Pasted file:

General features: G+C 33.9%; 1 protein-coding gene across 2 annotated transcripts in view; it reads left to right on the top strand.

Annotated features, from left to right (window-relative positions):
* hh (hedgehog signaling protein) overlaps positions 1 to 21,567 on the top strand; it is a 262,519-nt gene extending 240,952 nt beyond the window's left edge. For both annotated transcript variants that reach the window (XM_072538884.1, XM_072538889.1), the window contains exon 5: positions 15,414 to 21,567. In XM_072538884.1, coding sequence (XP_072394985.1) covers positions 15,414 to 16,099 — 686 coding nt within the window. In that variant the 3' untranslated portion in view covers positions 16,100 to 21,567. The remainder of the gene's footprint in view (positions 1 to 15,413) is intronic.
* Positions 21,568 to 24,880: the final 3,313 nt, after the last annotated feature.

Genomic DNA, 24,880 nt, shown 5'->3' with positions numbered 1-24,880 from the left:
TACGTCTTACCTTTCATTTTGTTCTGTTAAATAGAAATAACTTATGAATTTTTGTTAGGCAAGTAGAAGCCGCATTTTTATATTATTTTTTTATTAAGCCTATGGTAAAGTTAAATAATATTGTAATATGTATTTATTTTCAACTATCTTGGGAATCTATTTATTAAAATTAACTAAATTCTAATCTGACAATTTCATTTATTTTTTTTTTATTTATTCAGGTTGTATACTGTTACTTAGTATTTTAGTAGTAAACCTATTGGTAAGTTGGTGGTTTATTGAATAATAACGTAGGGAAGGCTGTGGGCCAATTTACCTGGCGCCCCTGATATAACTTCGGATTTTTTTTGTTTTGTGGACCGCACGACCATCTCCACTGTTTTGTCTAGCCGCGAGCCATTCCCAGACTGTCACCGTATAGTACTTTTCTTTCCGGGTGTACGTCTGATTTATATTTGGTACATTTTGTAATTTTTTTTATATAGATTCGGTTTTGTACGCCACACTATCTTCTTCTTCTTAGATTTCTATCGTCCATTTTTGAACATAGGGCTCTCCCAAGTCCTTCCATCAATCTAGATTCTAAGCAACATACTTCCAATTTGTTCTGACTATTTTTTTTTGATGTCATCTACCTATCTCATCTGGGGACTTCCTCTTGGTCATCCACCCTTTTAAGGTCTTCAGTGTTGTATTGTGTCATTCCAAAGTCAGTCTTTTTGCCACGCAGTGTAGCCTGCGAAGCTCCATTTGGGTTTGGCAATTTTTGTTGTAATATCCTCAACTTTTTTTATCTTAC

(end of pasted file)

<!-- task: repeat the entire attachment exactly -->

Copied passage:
General features: G+C 33.9%; 1 protein-coding gene across 2 annotated transcripts in view; it reads left to right on the top strand.

Annotated features, from left to right (window-relative positions):
* hh (hedgehog signaling protein) overlaps positions 1 to 21,567 on the top strand; it is a 262,519-nt gene extending 240,952 nt beyond the window's left edge. For both annotated transcript variants that reach the window (XM_072538884.1, XM_072538889.1), the window contains exon 5: positions 15,414 to 21,567. In XM_072538884.1, coding sequence (XP_072394985.1) covers positions 15,414 to 16,099 — 686 coding nt within the window. In that variant the 3' untranslated portion in view covers positions 16,100 to 21,567. The remainder of the gene's footprint in view (positions 1 to 15,413) is intronic.
* Positions 21,568 to 24,880: the final 3,313 nt, after the last annotated feature.

Genomic DNA, 24,880 nt, shown 5'->3' with positions numbered 1-24,880 from the left:
TACGTCTTACCTTTCATTTTGTTCTGTTAAATAGAAATAACTTATGAATTTTTGTTAGGCAAGTAGAAGCCGCATTTTTATATTATTTTTTTATTAAGCCTATGGTAAAGTTAAATAATATTGTAATATGTATTTATTTTCAACTATCTTGGGAATCTATTTATTAAAATTAACTAAATTCTAATCTGACAATTTCATTTATTTTTTTTTTATTTATTCAGGTTGTATACTGTTACTTAGTATTTTAGTAGTAAACCTATTGGTAAGTTGGTGGTTTATTGAATAATAACGTAGGGAAGGCTGTGGGCCAATTTACCTGGCGCCCCTGATATAACTTCGGATTTTTTTTGTTTTGTGGACCGCACGACCATCTCCACTGTTTTGTCTAGCCGCGAGCCATTCCCAGACTGTCACCGTATAGTACTTTTCTTTCCGGGTGTACGTCTGATTTATATTTGGTACATTTTGTAATTTTTTTTATATAGATTCGGTTTTGTACGCCACACTATCTTCTTCTTCTTAGATTTCTATCGTCCATTTTTGAACATAGGGCTCTCCCAAGTCCTTCCATCAATCTAGATTCTAAGCAACATACTTCCAATTTGTTCTGACTATTTTTTTTTGATGTCATCTACCTATCTCATCTGGGGACTTCCTCTTGGTCATCCACCCTTTTAAGGTCTTCAGTGTTGTATTGTGTCATTCCAAAGTCAGTCTTTTTGCCACGCAGTGTAGCCTGCGAAGCTCCATTTGGGTTTGGCAATTTTTGTTGTAATATCCTCAACTTTTTTTATCTTAC